After nearly three years of uncertainty, Michael Spavor has been charged with espionage by the Chinese courts. For this, he has received an 11-year prison sentence. The precise dimensions of what Mr. Spavor has been accused of are somewhat unclear, on account of Canadian diplomats being denied entry into the court since his first trial in March. He’s hardly alone, either. Two other Canadians were arrested around the same time, the first being Robert Lloyd Schellenberg in November 2018 and the second being Michael Kovrig in December.
What do these men share in common? Well, they’re all Canadian, and their incarceration coincides with the arrest, trial, and process of extradition of Meng Wanzhou, CFO of Huawei Technologies and daughter of founder Ren Zhengfei. Arrested on the 1st of December, 2018, Ms. Meng is accused of fraud, violating U.S. sanctions, and stealing trade secrets. Chinese authorities have framed this arrest as an “unreasonable oppression of Chinese enterprises” and lobbied for Canada to drop its extradition hearing for years. Now, just as the formal hearings begin for the extradition process of Ms. Meng, Mr. Sparov has received his verdict. Personally, I find that more than a little suspect.
The Heart of the Issue
Chinese authorities have repeatedly warned Canada that there would be “consequences” for Ms. Meng’s extradition. Unless a truly ghoulish series of coincidences have taken place, those “consequences” appear to fall on the shoulders of Canadians living abroad. Mr. Schellenberg, for instance, was charged with drug smuggling and sentenced to jail in the month of his arrest. These are charges he denies. After Ms. Meng’s arrest, Mr. Schellenberg attempted to appeal his conviction, only to find it upgraded to a death sentence. His attempt to appeal this new sentence has been denied. Mr. Sparov, for his part, faces 11 years in jail, the confiscation of 50,000 yuan worth of property (roughly $9,600 CAD), and extradition to follow. Again, this sentence has passed in close proximity to the scheduling of Ms. Meng’s extradition hearings. Mr. Korvig has yet to receive a trial at all. If this is not blatant hostage diplomacy, it at the very least would seem to be deeply punitive.
What’s particularly telling is that this isn’t even the first time that Canadian nationals have become bargaining chips for Beijing. In 2014, Kevin and Julia Garratt were detained on similar espionage charges to those that Mr. Spavor and Mr. Korvig face. In their case, the accusation came after a Chinese national named Su Bin was accused by the U.S. of stealing data relating to military fighter jets. Much in the same way as Mr. Spavor, Kevin Garratt was detained for two years, during which he was put on trial and given a 6-year prison sentence. While he ultimately never served this sentence and was deported back to Canada two days after receiving it, it’s also notable that Mr. Garratt didn’t even learn that he’d been convicted until 5 months after the trial. His detainment was, in effect, an arbitrary exercise in obfuscation and cruelty. Mr. Spavor’s trial appears to be no different.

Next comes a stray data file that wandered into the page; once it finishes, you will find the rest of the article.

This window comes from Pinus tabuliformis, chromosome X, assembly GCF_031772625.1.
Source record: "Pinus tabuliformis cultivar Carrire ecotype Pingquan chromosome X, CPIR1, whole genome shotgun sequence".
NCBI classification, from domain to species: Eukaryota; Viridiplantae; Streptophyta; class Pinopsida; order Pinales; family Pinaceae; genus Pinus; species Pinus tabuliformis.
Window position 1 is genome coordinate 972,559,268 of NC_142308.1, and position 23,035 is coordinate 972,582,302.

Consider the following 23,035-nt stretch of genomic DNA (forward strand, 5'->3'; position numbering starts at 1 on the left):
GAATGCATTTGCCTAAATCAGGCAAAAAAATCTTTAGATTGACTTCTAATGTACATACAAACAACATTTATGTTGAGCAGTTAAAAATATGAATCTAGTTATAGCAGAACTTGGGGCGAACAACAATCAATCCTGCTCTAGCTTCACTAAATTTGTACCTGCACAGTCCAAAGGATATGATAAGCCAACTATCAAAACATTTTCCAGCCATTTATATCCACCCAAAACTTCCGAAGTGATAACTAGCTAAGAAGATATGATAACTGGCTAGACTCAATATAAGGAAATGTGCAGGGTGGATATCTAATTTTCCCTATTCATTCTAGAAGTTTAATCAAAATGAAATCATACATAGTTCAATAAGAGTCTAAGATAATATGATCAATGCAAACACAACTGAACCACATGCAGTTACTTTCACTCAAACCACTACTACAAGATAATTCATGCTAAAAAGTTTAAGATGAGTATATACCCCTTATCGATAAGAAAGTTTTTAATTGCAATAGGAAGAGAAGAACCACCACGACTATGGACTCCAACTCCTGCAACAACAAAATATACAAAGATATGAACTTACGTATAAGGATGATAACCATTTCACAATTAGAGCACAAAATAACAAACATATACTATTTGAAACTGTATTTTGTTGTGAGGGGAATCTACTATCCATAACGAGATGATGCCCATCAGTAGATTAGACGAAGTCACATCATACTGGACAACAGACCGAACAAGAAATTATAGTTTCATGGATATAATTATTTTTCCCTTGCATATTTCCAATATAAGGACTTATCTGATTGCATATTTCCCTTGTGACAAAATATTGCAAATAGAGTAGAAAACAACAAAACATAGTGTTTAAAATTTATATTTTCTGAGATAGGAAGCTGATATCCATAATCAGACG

So, what can the Canadian government do?
I understand that to most Canadians, this whole situation seems frustrating and unsolvable. I don’t believe it is. The Chinese Communist Party can and must be held accountable for its callous attitude towards human rights. At present, I would strongly encourage Prime Minister Trudeau to take action as soon as possible. It is clear to me that Prime Minister Trudeau and his government are aware of the situation’s severity, and have leaned on U.S. President Joe Biden for support. That’s not a bad start, but it needs to go further. Canada has power that it can exert in this situation; border control, tariffs and other trade regulations. This kind of diplomatic petulance cannot be allowed to become normalized. It is clear that China has no issue with putting undue pressure on Canadian citizens in order to resolve diplomatic issues, and that is unacceptable. Human lives are not bargaining chips.